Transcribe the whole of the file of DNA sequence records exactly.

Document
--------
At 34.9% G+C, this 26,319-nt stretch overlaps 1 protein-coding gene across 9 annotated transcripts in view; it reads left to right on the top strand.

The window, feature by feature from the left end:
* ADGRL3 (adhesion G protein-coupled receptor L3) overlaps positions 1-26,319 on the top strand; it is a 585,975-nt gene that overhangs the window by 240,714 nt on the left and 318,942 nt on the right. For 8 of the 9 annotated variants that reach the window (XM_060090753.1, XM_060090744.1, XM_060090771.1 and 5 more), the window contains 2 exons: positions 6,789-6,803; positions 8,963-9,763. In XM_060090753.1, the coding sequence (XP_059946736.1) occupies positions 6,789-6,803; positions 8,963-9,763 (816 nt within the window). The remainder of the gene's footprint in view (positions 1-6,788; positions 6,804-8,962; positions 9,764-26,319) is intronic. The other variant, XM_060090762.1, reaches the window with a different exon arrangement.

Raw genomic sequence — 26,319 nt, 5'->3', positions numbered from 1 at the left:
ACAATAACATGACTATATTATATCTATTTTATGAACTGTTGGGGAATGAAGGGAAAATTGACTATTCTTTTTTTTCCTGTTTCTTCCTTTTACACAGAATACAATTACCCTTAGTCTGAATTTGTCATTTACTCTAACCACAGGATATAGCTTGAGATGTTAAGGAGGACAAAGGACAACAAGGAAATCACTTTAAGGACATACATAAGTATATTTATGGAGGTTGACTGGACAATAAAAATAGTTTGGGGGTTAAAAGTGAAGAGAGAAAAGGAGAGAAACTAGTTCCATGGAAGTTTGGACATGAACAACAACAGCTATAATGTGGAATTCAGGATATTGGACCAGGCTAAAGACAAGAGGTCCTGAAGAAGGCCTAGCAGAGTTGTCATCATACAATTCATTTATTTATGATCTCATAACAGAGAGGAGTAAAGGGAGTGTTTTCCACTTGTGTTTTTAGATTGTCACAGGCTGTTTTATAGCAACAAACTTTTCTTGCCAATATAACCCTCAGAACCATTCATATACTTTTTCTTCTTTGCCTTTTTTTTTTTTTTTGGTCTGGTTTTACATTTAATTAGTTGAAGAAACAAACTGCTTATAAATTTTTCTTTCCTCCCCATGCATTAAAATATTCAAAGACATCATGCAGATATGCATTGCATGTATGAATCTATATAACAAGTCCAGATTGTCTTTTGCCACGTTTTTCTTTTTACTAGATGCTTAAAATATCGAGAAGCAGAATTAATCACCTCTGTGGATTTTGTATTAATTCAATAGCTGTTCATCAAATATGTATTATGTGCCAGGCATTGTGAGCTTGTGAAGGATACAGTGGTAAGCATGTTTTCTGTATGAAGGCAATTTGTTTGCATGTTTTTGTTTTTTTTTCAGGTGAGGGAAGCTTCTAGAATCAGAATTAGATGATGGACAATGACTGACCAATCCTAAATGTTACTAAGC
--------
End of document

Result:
At 34.9% G+C, this 26,319-nt stretch overlaps 1 protein-coding gene across 9 annotated transcripts in view; it reads left to right on the top strand.

The window, feature by feature from the left end:
* ADGRL3 (adhesion G protein-coupled receptor L3) overlaps positions 1-26,319 on the top strand; it is a 585,975-nt gene that overhangs the window by 240,714 nt on the left and 318,942 nt on the right. For 8 of the 9 annotated variants that reach the window (XM_060090753.1, XM_060090744.1, XM_060090771.1 and 5 more), the window contains 2 exons: positions 6,789-6,803; positions 8,963-9,763. In XM_060090753.1, the coding sequence (XP_059946736.1) occupies positions 6,789-6,803; positions 8,963-9,763 (816 nt within the window). The remainder of the gene's footprint in view (positions 1-6,788; positions 6,804-8,962; positions 9,764-26,319) is intronic. The other variant, XM_060090762.1, reaches the window with a different exon arrangement.

Raw genomic sequence — 26,319 nt, 5'->3', positions numbered from 1 at the left:
ACAATAACATGACTATATTATATCTATTTTATGAACTGTTGGGGAATGAAGGGAAAATTGACTATTCTTTTTTTTCCTGTTTCTTCCTTTTACACAGAATACAATTACCCTTAGTCTGAATTTGTCATTTACTCTAACCACAGGATATAGCTTGAGATGTTAAGGAGGACAAAGGACAACAAGGAAATCACTTTAAGGACATACATAAGTATATTTATGGAGGTTGACTGGACAATAAAAATAGTTTGGGGGTTAAAAGTGAAGAGAGAAAAGGAGAGAAACTAGTTCCATGGAAGTTTGGACATGAACAACAACAGCTATAATGTGGAATTCAGGATATTGGACCAGGCTAAAGACAAGAGGTCCTGAAGAAGGCCTAGCAGAGTTGTCATCATACAATTCATTTATTTATGATCTCATAACAGAGAGGAGTAAAGGGAGTGTTTTCCACTTGTGTTTTTAGATTGTCACAGGCTGTTTTATAGCAACAAACTTTTCTTGCCAATATAACCCTCAGAACCATTCATATACTTTTTCTTCTTTGCCTTTTTTTTTTTTTTTGGTCTGGTTTTACATTTAATTAGTTGAAGAAACAAACTGCTTATAAATTTTTCTTTCCTCCCCATGCATTAAAATATTCAAAGACATCATGCAGATATGCATTGCATGTATGAATCTATATAACAAGTCCAGATTGTCTTTTGCCACGTTTTTCTTTTTACTAGATGCTTAAAATATCGAGAAGCAGAATTAATCACCTCTGTGGATTTTGTATTAATTCAATAGCTGTTCATCAAATATGTATTATGTGCCAGGCATTGTGAGCTTGTGAAGGATACAGTGGTAAGCATGTTTTCTGTATGAAGGCAATTTGTTTGCATGTTTTTGTTTTTTTTTCAGGTGAGGGAAGCTTCTAGAATCAGAATTAGATGATGGACAATGACTGACCAATCCTAAATGTTACTAAGC